Friday, October 2, 2009

Rivers of Tears...

Photo Creative Commons License by landeth

I've been think a lot lately about tears, and have shed quite a few. I have been working on my family genealogy hard and heavy, and I finally found some data for a missing family. It turns out the oldest son went off to fight in the Civil War at age 17. He was furloughed about a year later and came home to the joy of his parents and his 9 brothers and sisters. The joy soon turned to ultimate sadness, as he had been exposed to Diphtheria. Within 3 weeks of his return home, he and 8 of the other 9 children were dead.
I cannot begin to imagine what that mother felt, nor the tears she shed.

Our several kinds of tears are chemically different, depending on why we shed them. Some tears are protective; they keep the eye lubricated and help wash the eye of debris. Those are called basal tears and are mainly water and salt, but they also contain antibodies that defend against pathogenic microbes, and enzymes that destroy foreign bacteria. The biggest difference in basal tears and protective tears is usually in the amount of them. For example, it takes far more tears to wash away airborne dust, or sand in a windstorm, than to keep the eye moistened in normal circumstances.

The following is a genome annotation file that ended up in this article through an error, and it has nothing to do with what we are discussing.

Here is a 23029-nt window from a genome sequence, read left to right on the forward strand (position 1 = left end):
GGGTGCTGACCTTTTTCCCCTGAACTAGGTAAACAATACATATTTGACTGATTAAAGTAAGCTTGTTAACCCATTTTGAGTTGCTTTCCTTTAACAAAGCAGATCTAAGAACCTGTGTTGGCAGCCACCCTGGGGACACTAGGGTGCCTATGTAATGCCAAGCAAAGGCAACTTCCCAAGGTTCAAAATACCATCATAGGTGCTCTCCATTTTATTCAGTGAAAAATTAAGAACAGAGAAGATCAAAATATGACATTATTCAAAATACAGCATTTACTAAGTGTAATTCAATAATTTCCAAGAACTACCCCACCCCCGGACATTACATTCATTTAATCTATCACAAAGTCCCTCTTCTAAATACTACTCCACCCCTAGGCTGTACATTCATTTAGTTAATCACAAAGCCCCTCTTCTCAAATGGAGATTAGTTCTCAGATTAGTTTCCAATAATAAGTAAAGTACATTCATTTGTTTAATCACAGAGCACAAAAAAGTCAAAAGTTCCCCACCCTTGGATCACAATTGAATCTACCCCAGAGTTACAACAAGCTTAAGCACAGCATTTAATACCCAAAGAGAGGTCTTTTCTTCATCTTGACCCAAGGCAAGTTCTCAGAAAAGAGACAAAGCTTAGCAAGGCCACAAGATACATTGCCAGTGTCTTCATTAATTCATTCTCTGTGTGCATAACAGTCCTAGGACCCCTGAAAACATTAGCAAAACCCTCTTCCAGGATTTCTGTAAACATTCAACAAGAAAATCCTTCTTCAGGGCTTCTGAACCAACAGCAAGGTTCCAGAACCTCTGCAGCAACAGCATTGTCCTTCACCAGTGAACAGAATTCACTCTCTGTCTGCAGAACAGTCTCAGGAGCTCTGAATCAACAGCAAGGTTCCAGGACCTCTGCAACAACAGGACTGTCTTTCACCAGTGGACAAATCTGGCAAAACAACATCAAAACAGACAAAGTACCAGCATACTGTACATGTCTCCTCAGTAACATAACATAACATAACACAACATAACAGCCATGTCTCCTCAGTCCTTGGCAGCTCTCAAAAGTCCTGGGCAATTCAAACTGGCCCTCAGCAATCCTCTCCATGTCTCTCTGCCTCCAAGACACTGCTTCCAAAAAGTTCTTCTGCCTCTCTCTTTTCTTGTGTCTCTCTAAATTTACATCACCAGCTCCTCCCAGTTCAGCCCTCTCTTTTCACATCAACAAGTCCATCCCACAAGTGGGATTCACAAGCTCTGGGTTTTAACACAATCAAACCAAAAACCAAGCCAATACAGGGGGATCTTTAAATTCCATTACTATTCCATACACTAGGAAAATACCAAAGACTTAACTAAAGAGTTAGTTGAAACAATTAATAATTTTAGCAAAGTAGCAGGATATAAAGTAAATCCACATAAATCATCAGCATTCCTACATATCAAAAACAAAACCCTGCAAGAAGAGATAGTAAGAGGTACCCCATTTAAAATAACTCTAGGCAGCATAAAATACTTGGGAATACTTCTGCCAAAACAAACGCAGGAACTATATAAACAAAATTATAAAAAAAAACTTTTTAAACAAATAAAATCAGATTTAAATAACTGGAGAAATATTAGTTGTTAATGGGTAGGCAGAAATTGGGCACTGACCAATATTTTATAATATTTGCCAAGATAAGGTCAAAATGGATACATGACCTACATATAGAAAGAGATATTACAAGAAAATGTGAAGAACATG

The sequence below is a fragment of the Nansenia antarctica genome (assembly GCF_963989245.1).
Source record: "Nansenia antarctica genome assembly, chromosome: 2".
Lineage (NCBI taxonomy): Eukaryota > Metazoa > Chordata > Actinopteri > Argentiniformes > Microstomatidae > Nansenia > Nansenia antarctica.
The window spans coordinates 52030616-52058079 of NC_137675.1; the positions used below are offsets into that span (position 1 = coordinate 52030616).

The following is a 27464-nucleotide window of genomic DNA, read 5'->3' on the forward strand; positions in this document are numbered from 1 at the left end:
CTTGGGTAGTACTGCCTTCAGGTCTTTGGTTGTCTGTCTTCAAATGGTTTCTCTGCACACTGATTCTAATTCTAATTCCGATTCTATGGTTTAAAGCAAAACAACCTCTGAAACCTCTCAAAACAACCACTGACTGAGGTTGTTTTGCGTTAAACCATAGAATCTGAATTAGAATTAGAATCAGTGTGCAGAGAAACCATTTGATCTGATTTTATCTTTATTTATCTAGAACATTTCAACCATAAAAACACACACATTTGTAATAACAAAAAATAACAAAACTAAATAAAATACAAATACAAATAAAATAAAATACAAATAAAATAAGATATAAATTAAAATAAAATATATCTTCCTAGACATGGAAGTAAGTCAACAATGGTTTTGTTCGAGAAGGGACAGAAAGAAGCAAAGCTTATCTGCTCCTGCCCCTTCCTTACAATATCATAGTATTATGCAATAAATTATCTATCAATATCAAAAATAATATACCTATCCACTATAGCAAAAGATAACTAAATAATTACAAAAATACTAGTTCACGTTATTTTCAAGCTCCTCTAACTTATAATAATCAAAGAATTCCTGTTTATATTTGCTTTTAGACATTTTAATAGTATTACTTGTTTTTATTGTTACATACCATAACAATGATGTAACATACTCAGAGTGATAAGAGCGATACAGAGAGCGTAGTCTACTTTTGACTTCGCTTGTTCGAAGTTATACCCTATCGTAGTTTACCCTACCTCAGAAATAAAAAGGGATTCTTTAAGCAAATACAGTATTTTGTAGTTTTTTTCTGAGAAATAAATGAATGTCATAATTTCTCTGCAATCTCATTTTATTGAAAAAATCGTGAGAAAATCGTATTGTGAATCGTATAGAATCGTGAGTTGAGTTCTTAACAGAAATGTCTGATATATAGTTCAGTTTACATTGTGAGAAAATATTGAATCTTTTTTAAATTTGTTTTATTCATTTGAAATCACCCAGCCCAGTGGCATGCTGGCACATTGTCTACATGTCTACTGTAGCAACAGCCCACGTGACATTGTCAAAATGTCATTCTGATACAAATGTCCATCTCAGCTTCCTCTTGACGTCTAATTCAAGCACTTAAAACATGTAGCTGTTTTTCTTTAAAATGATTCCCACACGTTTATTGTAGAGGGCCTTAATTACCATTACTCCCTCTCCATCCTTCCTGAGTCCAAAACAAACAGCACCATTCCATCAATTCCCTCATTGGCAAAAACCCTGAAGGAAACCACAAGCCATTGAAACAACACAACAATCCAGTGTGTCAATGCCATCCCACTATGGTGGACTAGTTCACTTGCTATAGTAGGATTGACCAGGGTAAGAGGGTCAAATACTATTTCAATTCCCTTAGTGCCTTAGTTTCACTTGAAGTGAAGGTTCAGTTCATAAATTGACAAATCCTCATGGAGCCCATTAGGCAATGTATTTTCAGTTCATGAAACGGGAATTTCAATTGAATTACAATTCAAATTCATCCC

The tears produced by slicing onions is the body's attempt to wash the eyeball of strong irritants. The fumes given off by the onions contain
sulfenic acids. You can peel an onion under running water to avoid most of the fumes, but a trick that works when chopping onions by hand is to hold a slice of bread in your mouth. Sure, you'll look goofy, but it will prevent the irritants from reaching your eyeballs!

Sad, emotional tears are another matter altogether. They are the body's way of discharging toxins built up by negative emotions. Those tears contain lots of hormonal proteins, and 30 times as much manganese as blood serum. Autopsies of severely depressed people reveal unusually high concentrations of manganese in the brain tissue. Thus it seems that crying releases some of that excess manganese, preventing other biological complications.

Emotional tears also contain mood-elevating and pain-reducing endorphines, which explains why we feel better after a good cry. Crying is the most inexpensive, natural and powerful mechanism we have for coping with pain, stress and sorrow. Happy tears are mostly just the body's normal saline solution.

So, cry as much as you want to; it's probably good for you. But no cheating by cutting onions... your tear ducts know the difference!

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